Politicians should stop playing health care website blame game


It is almost laughable that the country that invented the Internet, Facebook, Twitter, and continues to lead the world in information technology, is so inept, that its government cannot get a federal website working properly.

Since Oct. 1, healthcare.gov has been down for most of the country, as millions try to access the federally mandated health care market. Maybe if government agencies could focus more on solving the IT problem for Obamacare, instead of listening in on France and Spain, the problem would be fixed already.

While it is true that this mistake is dumbfounding, the problem does need to be fixed, and healthcare.gov needs to get working — and soon.

As millions of people wait to gain secure health care, politicians are playing a childish round of the blame game. Instead of investing more energy on solving the glitches with the website, many congressmen have been wasting time over the past few weeks to call for the resignation of Health and Human Services Secretary Kathleen Sebelius.

While an apology from Sebelius may have been necessary at the House Energy and Commerce Committee hearing Wednesday morning, it certainly didn’t help solve the problem, which she called a “miserably frustrating experience.”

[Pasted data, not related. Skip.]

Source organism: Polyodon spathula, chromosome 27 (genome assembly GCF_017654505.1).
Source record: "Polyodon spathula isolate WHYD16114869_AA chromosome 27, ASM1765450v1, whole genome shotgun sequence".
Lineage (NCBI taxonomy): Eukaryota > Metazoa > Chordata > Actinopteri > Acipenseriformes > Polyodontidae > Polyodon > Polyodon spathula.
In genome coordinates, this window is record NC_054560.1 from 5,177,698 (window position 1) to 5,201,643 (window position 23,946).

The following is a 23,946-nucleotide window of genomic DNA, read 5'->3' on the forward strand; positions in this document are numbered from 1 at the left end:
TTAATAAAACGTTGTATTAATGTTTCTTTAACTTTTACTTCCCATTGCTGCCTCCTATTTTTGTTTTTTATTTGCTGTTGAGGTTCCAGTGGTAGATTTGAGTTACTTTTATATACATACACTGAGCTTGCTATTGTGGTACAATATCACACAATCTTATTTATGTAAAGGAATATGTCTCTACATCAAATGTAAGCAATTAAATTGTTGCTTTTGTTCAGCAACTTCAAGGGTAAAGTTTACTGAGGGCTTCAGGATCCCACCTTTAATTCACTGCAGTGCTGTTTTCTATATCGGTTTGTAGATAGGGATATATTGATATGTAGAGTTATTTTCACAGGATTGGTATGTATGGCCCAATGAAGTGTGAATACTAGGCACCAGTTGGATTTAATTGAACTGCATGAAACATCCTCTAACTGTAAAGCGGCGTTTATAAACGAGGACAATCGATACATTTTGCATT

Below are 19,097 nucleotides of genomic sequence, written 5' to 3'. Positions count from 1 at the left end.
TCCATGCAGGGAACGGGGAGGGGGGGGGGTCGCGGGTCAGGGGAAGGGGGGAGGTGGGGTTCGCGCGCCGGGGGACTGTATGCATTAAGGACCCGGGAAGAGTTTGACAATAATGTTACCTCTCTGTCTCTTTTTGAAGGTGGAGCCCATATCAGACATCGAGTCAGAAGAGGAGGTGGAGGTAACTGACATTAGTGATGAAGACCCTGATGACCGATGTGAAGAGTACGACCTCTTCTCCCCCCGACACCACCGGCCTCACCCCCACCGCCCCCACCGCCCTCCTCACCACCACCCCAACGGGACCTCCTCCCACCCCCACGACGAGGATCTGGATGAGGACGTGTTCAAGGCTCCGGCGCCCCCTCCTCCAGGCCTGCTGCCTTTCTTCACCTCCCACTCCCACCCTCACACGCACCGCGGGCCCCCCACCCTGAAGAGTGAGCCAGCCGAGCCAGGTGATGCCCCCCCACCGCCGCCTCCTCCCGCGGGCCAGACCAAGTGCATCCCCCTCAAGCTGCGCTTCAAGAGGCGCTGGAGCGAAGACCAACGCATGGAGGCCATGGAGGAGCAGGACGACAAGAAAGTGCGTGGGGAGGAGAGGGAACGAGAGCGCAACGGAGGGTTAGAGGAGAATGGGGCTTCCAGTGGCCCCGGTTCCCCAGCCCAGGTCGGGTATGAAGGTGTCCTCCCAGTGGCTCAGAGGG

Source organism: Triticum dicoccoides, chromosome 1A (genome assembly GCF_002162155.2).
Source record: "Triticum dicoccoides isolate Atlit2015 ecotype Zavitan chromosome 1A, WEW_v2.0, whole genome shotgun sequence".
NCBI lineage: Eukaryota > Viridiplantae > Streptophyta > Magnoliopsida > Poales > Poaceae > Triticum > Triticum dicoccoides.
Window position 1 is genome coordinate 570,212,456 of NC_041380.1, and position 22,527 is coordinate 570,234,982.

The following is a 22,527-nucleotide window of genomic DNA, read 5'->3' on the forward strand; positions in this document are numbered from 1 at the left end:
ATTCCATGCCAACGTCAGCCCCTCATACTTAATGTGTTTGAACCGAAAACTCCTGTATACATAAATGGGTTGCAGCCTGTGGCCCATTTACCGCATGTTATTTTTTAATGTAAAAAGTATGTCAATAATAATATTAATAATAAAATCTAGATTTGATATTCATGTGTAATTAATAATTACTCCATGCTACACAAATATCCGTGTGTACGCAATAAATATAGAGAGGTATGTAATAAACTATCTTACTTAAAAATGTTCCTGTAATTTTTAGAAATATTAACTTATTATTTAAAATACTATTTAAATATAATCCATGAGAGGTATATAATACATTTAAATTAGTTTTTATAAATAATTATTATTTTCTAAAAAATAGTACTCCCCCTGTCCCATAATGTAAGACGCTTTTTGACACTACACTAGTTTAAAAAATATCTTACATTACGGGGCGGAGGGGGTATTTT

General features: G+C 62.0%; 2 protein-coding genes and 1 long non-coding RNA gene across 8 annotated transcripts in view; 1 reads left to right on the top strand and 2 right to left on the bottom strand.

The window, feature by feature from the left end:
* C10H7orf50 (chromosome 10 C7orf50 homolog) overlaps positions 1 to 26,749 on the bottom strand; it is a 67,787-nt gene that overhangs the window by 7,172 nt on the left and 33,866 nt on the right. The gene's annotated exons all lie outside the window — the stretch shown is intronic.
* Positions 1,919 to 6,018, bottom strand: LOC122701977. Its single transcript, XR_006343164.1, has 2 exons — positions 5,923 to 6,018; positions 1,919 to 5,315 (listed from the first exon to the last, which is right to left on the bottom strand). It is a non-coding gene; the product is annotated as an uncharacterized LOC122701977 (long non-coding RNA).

Sebelius, much like President Barack Obama and Vice President Joe Biden, is not a computer expert. During their climb up the political ladder, it is dubious that Sebelius, Obama and Biden were trained on creating or troubleshooting websites. Sure they had oversight and should be held responsible, but most likely, the ones to blame for the mistakes are the IT people working directly on the health care website, or the ones who directly hired those IT people.

If people think someone like Biden should be held responsible for glitches in the government computers, they should have their heads checked, because they are putting their technology in the hands of a man like Biden.

However, Biden always has the best way with words and making things perfectly blunt. As he said in an HLN interview this week, neither he nor Obama “are technology geeks,” and they assumed the site would be “ready to run.”

It would be appropriate to assume that when the president of the U.S. tells someone to do something, it gets done (as long as it isn’t to members of Congress).

Until the website does get fixed, Congress should stop playing the blame game and actually get something done. In his HLN interview, Biden also said the mistakes of the website are “inexcusable, but they just have to fix it.”

Alex Rosenthal is a sophomore majoring in mass communications.